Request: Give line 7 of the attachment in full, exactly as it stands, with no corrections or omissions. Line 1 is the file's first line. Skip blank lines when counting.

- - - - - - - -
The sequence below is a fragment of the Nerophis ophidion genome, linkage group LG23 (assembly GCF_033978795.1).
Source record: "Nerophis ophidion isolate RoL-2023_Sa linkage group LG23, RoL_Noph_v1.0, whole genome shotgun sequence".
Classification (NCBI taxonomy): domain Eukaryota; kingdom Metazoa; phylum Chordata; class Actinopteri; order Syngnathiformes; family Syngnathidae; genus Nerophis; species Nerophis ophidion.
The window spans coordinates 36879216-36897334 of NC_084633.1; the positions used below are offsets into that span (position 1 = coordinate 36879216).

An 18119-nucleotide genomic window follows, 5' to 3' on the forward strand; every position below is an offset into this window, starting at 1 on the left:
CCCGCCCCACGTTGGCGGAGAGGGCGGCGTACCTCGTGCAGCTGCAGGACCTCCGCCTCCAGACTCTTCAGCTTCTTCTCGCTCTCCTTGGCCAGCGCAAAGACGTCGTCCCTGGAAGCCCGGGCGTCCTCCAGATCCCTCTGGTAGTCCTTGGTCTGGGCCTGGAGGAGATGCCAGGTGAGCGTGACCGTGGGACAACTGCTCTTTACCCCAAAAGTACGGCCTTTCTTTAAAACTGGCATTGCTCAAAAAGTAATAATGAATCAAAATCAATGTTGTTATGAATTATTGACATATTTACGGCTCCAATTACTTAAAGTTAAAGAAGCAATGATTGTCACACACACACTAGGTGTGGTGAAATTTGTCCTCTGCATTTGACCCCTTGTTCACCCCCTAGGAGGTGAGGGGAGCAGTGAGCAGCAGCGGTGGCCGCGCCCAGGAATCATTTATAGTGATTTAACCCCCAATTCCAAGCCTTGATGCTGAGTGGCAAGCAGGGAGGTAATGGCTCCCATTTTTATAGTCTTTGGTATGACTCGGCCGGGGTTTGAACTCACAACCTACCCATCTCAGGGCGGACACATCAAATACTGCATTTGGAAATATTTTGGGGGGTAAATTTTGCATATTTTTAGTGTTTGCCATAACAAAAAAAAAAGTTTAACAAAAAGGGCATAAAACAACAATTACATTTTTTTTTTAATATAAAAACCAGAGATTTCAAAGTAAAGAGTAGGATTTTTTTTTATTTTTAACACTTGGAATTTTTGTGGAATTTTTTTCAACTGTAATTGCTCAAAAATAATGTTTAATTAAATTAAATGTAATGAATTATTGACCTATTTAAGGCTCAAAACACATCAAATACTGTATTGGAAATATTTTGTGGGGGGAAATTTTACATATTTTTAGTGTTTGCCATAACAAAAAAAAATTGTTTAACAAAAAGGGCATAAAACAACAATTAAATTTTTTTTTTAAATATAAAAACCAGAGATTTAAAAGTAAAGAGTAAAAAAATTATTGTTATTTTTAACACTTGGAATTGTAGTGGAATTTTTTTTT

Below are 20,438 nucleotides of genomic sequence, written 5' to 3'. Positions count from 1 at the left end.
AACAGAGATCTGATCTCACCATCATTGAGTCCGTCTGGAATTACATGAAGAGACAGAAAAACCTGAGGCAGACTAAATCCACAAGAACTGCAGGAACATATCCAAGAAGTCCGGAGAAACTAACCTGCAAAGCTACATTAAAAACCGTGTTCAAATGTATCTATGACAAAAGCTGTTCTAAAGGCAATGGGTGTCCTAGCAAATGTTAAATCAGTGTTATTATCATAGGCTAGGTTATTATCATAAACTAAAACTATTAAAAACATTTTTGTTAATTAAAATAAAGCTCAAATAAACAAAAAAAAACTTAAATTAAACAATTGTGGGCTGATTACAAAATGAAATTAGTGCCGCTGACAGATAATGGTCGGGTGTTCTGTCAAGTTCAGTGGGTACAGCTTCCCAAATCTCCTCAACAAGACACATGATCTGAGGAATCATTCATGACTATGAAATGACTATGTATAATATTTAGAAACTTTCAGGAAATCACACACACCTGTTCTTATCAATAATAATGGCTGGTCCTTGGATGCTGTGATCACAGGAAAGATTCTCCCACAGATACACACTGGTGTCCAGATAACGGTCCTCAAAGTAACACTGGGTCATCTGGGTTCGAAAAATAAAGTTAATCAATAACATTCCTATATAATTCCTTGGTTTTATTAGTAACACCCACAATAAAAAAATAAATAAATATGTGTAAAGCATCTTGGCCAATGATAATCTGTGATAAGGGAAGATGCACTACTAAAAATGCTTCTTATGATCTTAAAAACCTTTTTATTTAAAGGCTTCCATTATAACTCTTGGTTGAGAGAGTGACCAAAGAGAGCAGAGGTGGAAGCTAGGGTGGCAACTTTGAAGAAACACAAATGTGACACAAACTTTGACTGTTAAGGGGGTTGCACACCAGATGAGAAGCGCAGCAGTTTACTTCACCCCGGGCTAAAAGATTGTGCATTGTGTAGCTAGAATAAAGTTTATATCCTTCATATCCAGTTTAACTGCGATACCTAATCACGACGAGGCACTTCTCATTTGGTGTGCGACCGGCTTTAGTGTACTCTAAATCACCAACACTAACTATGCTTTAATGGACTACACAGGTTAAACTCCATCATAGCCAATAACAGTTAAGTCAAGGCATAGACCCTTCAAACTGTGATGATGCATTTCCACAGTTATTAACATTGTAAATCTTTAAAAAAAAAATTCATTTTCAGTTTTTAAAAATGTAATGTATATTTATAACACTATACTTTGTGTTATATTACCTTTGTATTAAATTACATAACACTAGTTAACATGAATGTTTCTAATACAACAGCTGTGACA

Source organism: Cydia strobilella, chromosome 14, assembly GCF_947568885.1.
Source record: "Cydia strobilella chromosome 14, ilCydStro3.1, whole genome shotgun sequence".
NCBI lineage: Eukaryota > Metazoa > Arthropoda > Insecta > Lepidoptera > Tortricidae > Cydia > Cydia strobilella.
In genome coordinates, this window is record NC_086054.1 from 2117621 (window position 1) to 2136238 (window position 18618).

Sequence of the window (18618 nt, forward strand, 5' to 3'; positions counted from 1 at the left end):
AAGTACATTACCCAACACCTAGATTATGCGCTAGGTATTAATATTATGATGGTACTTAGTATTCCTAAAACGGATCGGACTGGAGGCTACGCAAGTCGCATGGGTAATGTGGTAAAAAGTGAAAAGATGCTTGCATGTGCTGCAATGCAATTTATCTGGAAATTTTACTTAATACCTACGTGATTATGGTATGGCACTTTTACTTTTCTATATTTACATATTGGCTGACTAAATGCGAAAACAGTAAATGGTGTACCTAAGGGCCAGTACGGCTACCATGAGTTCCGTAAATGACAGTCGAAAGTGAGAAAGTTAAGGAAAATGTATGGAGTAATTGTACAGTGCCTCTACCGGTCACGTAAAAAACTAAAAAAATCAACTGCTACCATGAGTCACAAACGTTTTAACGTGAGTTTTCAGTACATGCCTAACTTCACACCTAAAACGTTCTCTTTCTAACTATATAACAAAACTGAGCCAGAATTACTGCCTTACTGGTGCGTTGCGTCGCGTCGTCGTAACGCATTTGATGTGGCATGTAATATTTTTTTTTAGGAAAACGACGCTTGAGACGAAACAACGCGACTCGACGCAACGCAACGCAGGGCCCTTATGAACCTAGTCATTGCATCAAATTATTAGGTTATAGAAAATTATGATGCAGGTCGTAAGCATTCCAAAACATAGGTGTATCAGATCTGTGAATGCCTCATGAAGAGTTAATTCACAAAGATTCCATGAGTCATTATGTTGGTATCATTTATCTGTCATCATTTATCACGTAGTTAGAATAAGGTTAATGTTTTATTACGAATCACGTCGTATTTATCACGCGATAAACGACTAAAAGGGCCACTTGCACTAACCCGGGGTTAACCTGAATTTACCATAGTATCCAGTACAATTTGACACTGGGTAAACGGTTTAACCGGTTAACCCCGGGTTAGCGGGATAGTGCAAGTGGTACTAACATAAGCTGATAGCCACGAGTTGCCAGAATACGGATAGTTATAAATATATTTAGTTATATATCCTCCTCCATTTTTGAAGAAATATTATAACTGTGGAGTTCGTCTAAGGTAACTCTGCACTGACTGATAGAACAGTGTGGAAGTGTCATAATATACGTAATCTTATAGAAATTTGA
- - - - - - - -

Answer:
Below are 20,438 nucleotides of genomic sequence, written 5' to 3'. Positions count from 1 at the left end.